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Walla Walla wine industry appoints Heather Unwin as executive director
WALLA WALLA, Wash. — Heather Unwin has been teaching a wine marketing class at Walla Walla Community College. Soon, she’ll be spreading the gospel as executive director of the Walla Walla Valley Wine Alliance.
Unwin, 57, was announced Monday to replace Duane Wollmuth, who died of a heart attack July 11. Her first day on the job is Jan. 3.
“The Walla Walla Valley has this ability to harness their community and collaborate,” Unwin told Great Northwest Wine. “Very few places in the world have this level of community foresight.”
Unwin spent 3 1/2 years as the executive director of the Red Mountain American Viticultural Area Alliance, a position she resigned in June 2015. In the meantime, she’s been heading up Fuse SPC — a social purpose corporation based in Richland, Wash.
Next year, she takes on a job that some believe is the best in the West Coast wine industry. There were more than 60 applicants for the position that serves wineries, growers, businesses and community agencies as members and partners in both Washington state and Oregon. Board directors for the Walla Walla Valley Wine Alliance include Amy Alvarez-Wampfler (Abeja), John Blair (Dunham Cellars), Corey Braunel (Dusted Valley Vintners), Mary Derby (DaMa Wines), Tim Donahue (Walla Walla Community College), Joe Forest (Tempus Cellars), Debbie Frol (L’Ecole No. 41), Muriel Kenyon (Otis Kenyon Wines), Jason Magnaghi (Figgins Family Wine Estates) and Josh McDaniels (Doubleback).
6-month search to replace Wollmuth
Unwin said she recognizes the industry continues to mourn the loss of Wollmuth, a revered figure in the Walla Walla Valley who helped launch Three Rivers Winery in 1999 and owned Biscuit Ridge Vineyard. Among his successes included creating the annual Celebrate Walla Walla Wine festival and Reveal Walla Walla, a barrel auction for the wine trade.
“At every event, Duane’s presence is felt,” Unwin said. “He set the tone and the caliber for how that region will move forward. It’s my job to honor that legacy, take all the good work that he started and make sure that it continues. His are big shoes to fill. There are no two ways about it.”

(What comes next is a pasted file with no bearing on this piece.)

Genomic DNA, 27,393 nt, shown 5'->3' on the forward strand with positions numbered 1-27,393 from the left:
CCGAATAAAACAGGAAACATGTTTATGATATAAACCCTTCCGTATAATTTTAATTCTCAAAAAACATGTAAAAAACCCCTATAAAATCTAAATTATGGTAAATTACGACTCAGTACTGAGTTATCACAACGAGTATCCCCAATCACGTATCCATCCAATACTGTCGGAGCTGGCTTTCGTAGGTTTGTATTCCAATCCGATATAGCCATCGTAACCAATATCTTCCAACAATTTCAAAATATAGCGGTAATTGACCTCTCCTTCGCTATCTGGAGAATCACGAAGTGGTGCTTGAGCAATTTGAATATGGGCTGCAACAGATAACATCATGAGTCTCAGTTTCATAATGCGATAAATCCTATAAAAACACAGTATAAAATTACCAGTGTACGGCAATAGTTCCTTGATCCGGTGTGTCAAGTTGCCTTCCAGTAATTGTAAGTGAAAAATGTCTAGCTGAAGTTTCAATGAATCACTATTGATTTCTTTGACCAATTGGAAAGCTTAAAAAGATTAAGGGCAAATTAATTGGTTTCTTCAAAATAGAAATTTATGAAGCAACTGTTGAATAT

Wollmuth’s appointment to the Walla Walla Valley Wine Alliance in 2011 coincided with the region’s recent rise of prominence. That timing is not lost on Unwin.
“All the amazing grapes they are growing and wines they are making, particularly over the last four years, have allowed them develop this incredibly global brand,” Unwin said. “They’ve mobilized in such a way that it works just as well for the wines they sell on Main Street as it does for their wines being sold around the world.”
Unwin studied in Great Britain and graduated from the University of Manchester with a degree in pharmacology. She went on to a career in marketing that included positions with CompuServe and Time Warner. Her husband’s science career led them to the Tri-Cities, where her skills and global appreciation for wine first led to her role as marketing executive for Terra Blanca Winery and Estate Vineyard on Red Mountain. She worked nearly five years for the Pilgrims until the Red Mountain AVA Alliance reached out to her.
“Carol Munro of Chateau Ste. Michelle suggested to me when I first went over to Red Mountain that I should go over to Walla Walla and ‘buy Duane lunch because he just does things so well and you should learn from him,’ ” Unwin said. “Over the years, he would give me a lot of guidance in listening to the members and how to decide the best way to move forward.”
150 members in Walla Walla Wine Alliance
When Unwin resigned from the Red Mountain AVA Alliance, there were 23 members. The Walla Walla Valley Wine Alliance counts more than 150 members.
“What you have with Walla Walla is this amazing executive board with a set direction,” Unwin said. “Their planning, their vision and their mission is very clear on what they want me to do and how they will support me going forward. I feel really, really confident. The whole process has been three-months long in them getting to know me and me getting to know them and the community.”
Along the way, she’s served as an instructor for the Wine & Spirits Archive and an adjunct business instructor at Washington State University’s Tri-Cities campus. She’s on the board of directors at Leadership Tri-Cities, with a focus on economic development. Unwin also spent three years on the board of directors at the West Richland Chamber of Commerce and was a community representative on the Tri-City Herald editorial board.
“What I’ve learned is that everyone in Walla Walla is a stakeholder in the future of the wine industry,” Unwin said. “And the wine industry is very much involved in the community. That’s another part of this job that’s very appealing to me.”
The job description includes general operations, organizational finances, event management and awareness of public policy affecting Walla Walla Valley wineries and growers. That means keeping an eye on the economics, agriculture and government in two states.
“I will rent a place in Walla Walla initially because Steve travels so much out of the Tri-Cities, so we will be ‘bi-townal,’” she chuckled. “This is a real privilege to join the Walla Walla Valley Wine Alliance and see what marvelous things we can do going forward.”